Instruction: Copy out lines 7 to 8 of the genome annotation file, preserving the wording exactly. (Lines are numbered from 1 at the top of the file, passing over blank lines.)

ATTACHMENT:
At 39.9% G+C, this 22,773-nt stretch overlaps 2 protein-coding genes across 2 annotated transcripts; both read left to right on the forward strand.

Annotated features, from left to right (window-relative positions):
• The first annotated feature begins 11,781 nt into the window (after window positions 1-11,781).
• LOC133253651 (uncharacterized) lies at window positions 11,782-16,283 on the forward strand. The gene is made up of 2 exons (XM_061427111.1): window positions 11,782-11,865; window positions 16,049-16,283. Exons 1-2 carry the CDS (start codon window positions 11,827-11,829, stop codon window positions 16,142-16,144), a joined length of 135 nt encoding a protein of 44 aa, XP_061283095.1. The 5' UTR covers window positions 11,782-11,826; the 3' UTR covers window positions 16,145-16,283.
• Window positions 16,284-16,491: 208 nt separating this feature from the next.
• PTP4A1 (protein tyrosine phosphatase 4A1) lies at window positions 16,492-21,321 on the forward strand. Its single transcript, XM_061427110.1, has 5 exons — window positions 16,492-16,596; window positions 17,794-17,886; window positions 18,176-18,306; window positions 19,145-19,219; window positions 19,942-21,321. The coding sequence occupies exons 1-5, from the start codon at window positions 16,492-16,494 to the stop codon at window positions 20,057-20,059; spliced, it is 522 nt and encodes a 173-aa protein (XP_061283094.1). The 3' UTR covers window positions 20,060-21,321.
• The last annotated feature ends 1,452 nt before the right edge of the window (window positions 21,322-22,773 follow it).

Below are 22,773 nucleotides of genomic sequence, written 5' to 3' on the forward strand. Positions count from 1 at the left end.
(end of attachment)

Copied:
• The last annotated feature ends 1,452 nt before the right edge of the window (window positions 21,322-22,773 follow it).

Below are 22,773 nucleotides of genomic sequence, written 5' to 3' on the forward strand. Positions count from 1 at the left end.